Releases from underground storage tanks (USTs) are monitored by the Environmental Protection Agency (EPA). Work with tribal, state, territorial, and industry partners must be coordinated since releases can easily contaminate surface water, underground water, and surrounding soil. As a result, the EPA is creating and implementing strategies for cleaning up legacy or stalled UST releases, including recently identified components. By ensuring the clean up of USTs, the health of the environment can be protected.
The EPA, in line with the federal UST regulations, require all contaminated underground storage tanks to be cleaned to a set of standards in order to protect and restore underground resources. Contaminants in petroleum releases such as MTBE, among others, make water unsafe to drink. Releases could also cause explosion or fire hazards, in addition to health hazards.
Available cleanup methods
Numerous cleanup methods have been used successfully for over a decade to clean thousands of sites. In most cases, the specific characteristics of the location like the type of soil and proximity to underground water make a method better compared to the others. Contaminated sites require site characterization (also known as site assessment) to help professionals select the best method for cleaning up releases.
Professional contractors base their clean up decisions on the results they get after conducting site-specific investigations. Contractors perform UST safety training to help their teams know how to handle different forms of releases. The local environmental agency approval is also needed before any cleanup process can start. In other cases, federal or state regulators take the lead at the site and make all the necessary cleanup decisions.
Leaking UST Cleanup Process
- Report the spill– Once an owner/operator notices a spill, they must report the incident to the state regulatory agency. The agency will then ask for a written report that details the spill, including any cleanup efforts that might have been conducted.
- Environmental assessment– The agency requires an investigation that can help determine the impact of the spill. Environmental professionals are needed depending on the complexity and necessity of a testing.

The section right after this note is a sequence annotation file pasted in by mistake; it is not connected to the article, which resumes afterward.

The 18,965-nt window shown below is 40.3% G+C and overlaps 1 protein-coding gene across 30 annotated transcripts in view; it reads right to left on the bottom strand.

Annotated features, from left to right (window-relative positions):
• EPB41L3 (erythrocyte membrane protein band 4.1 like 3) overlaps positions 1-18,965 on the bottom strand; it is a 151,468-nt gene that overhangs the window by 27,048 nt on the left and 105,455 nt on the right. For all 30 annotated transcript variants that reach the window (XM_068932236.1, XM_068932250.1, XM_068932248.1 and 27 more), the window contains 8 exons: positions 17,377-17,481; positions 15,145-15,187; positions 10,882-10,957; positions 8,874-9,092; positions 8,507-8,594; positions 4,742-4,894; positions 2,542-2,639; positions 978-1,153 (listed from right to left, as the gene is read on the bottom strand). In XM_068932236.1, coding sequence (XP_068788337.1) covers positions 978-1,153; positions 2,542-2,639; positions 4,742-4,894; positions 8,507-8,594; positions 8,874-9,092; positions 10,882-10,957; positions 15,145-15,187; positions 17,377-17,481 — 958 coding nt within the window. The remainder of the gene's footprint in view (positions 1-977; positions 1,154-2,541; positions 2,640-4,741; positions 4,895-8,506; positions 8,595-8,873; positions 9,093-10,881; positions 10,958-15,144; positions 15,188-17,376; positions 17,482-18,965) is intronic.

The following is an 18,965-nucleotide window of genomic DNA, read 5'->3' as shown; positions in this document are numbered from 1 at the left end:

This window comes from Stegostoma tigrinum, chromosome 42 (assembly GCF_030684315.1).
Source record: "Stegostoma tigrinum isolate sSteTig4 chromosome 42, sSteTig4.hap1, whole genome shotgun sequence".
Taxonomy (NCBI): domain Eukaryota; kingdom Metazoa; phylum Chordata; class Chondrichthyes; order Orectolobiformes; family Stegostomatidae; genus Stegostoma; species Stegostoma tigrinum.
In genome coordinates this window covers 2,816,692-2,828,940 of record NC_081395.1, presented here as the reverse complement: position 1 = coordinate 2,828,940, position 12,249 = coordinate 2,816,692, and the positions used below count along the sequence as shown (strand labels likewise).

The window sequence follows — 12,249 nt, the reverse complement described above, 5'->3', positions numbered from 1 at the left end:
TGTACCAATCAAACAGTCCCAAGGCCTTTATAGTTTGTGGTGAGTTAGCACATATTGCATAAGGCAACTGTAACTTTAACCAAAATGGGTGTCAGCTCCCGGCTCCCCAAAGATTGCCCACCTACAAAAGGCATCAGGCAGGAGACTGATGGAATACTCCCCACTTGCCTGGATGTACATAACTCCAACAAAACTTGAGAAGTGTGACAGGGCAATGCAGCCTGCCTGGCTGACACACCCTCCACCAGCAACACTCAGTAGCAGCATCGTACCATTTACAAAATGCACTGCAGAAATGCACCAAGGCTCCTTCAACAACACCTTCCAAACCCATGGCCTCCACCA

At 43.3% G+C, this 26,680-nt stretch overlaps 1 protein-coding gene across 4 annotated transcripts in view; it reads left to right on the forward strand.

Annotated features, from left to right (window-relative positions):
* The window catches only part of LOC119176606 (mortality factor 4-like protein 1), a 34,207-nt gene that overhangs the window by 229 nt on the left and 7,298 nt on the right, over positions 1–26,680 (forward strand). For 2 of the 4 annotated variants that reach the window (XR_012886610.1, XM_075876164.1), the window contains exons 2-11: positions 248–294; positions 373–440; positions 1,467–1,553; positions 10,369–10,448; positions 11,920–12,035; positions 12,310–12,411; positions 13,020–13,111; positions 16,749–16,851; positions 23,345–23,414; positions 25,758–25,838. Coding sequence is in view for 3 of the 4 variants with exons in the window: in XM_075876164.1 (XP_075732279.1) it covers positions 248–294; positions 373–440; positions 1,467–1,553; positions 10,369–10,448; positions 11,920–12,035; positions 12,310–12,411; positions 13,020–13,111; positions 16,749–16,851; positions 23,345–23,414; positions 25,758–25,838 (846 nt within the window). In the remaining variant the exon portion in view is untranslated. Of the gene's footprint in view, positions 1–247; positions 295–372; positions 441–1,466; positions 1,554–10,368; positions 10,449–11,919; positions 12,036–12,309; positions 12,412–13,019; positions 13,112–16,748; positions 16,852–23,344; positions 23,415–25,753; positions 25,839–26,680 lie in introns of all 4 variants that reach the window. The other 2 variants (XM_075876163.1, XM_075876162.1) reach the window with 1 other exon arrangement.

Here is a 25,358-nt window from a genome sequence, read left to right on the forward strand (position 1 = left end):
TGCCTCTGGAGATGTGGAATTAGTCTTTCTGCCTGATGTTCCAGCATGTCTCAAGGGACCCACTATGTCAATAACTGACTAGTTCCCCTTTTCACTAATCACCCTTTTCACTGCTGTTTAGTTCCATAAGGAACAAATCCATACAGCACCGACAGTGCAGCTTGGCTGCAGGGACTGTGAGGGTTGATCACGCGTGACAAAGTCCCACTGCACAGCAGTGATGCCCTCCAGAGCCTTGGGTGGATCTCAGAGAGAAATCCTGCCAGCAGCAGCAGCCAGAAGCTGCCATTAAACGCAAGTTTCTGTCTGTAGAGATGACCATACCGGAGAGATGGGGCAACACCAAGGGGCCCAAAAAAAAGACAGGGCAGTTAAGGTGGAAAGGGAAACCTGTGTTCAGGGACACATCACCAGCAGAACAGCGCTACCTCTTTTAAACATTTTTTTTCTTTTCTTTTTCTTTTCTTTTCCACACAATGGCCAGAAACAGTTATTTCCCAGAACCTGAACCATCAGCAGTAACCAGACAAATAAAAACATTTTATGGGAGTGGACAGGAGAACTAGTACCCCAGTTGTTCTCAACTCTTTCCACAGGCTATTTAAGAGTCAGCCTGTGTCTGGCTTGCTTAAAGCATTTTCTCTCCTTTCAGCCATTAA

- Remedial action plan and implementation– The regulatory agency approves the assessment and then designs an action plan. The techniques and technologies to be employed will determine how long the cleanup will take and the costs. The implementation phase starts once the regulatory agency approves the action plan.
- Regulatory closure– Once the project is complete, the results are sampled and monitored. This will indicate if other remedial activities are required or not. The owner will receive a letter from the agency once the work is complete.
Are all polluted UST sites dangerous and equally costly to clean up?
UST sites that have been contaminated will vary considerably. If drinking water resources are adversely impacted, the cleanup activities can take months or even years, and the expenses can total up to millions of dollars. Some sites may simply involve no ground or minor contamination allowing cleanup contractors to complete their tasks quickly and at a low cost. Sometimes only the surrounding soil is impacted, and it may not have involved groundwater. The process of cleaning up such a site is generally easy and less expensive.
Can the cost of potentially expensive cleanups be controlled?
EPA is always committed to ensuring that the local and state agencies make cleanup less expensive, faster and more efficient. They work with states to encourage expedited site assessment as well as alternative technologies to make the process more efficient. EPA also supports local and state agencies to incorporate pay-for-performance agreements and risk-based decisions into their action programs. They also fund grants to encourage cleanups that are environmentally effective, including the redevelopment of areas that have been cleaned up.